A Japanese woman has revealed she had to take a pregnancy test before boarding a plane to the U.S. territory of Saipan, amid a rise in so-called “birth tourism.”
Midori Nishida said the incident occurred when was checking into her flight at Hong Kong International Airport to Saipan in November, a flight she had taken frequently in the past.
The 25-year-old was visiting her parents for 20 days on the island in the Western Pacific and was flying with a budget airline, Hong Kong Express Airways Limited.
Nishida was not pregnant and stated that she wasn’t in a mandatory check-in questionnaire. However, at the check-in counter, she was told that she had been “randomly selected” to undergo a “fit-to-fly” medical assessment.
Airline staff asked the young woman to sign a medical records release form, and upon reading it, she noted that the assessment appeared to have been conducted due to her body shape.
“In our routine initial safety assessment by our ground handling staff, we have reasonable suspicion on the health condition of the passenger above. The passenger has been observed to have a body size/shape resembling to a pregnant lady,” the form read.
Nishida said she was then escorted to the bathroom by a woman in plain clothes who claimed to be a medical practitioner and was given a pregnancy test.
Despite the test confirming that she was not pregnant, Nishida says the medical practitioner failed to record this on the medical form and instead instructed her to throw the pregnancy test away.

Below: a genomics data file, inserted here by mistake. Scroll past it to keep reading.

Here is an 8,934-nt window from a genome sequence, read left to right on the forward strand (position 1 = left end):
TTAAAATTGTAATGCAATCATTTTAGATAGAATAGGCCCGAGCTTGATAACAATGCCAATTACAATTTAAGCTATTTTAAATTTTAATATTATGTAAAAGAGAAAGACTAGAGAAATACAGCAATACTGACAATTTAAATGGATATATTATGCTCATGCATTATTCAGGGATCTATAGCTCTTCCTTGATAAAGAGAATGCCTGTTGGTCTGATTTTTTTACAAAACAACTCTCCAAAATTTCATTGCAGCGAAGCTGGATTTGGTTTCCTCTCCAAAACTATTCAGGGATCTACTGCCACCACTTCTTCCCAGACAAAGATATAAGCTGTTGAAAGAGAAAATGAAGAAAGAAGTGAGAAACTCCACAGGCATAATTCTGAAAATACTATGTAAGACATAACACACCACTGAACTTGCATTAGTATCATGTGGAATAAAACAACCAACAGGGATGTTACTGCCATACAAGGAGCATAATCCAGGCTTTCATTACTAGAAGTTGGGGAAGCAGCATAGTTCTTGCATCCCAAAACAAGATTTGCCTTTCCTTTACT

Nishida was then allowed to board the flight but described the whole experience as “truly appalling.”
“I am truly appalled by the entire situation: the questionable policy of screening passengers, the non-transparency of the airline staff, and the flagrant discrimination,” she said.
The majority of airlines allow pregnant women to board flights without any medical certificate as long as they are below 36 weeks pregnant. However, some international flights restrict travel after 28 weeks, according to Healthline.
Nishida said that Hong Kong Express’s policy for pregnant passengers denies boarding to non-U.S. citizens who are over 20 weeks pregnant. However, this policy was reserved explicitly for flights between Hong Kong and Saipan.
Hong Kong Express Airways, which was acquired in July by Cathay Pacific, told The Wall Street Journal that the test was conducted in response to “concerns raised by authorities in Saipan.”
“In response to concerns raised by authorities in Saipan, we took actions on flights to Saipan from February 2019 to help ensure U.S. immigration laws were not being undermined,” it said.
The company added that under new management, it recognized the concerns its actions had caused and apologized “unreservedly to anyone who has been affected by this,” it said. “We have immediately suspended the practice while we review it.”
However, Nishida called for Hong Kong Express to review its “discriminatory” practices to see if it “solves the issue it intends to address while at the same time ensures that passengers’ privacy are respected,” she said.
The island of Saipan has become a popular destination for women, in particular Chinese, intending to give birth on U.S. territory, thus making their new-born babies eligible for American citizenship, WSJ reports. In 2018, more tourists than residents gave birth in the Commonwealth of the Northern Mariana Islands, of which Saipan is the largest.
Chinese citizens can visit the Northern Marianas without a visa after a China visa-waiver program was introduced in 2009.
A 2017 report by Pacific Island Times said that so-called “birth tourism” had become a lucrative business in China, where travel agencies offer tour packages to Saipan which include airport pickup, accommodation, and care throughout their stay on the island.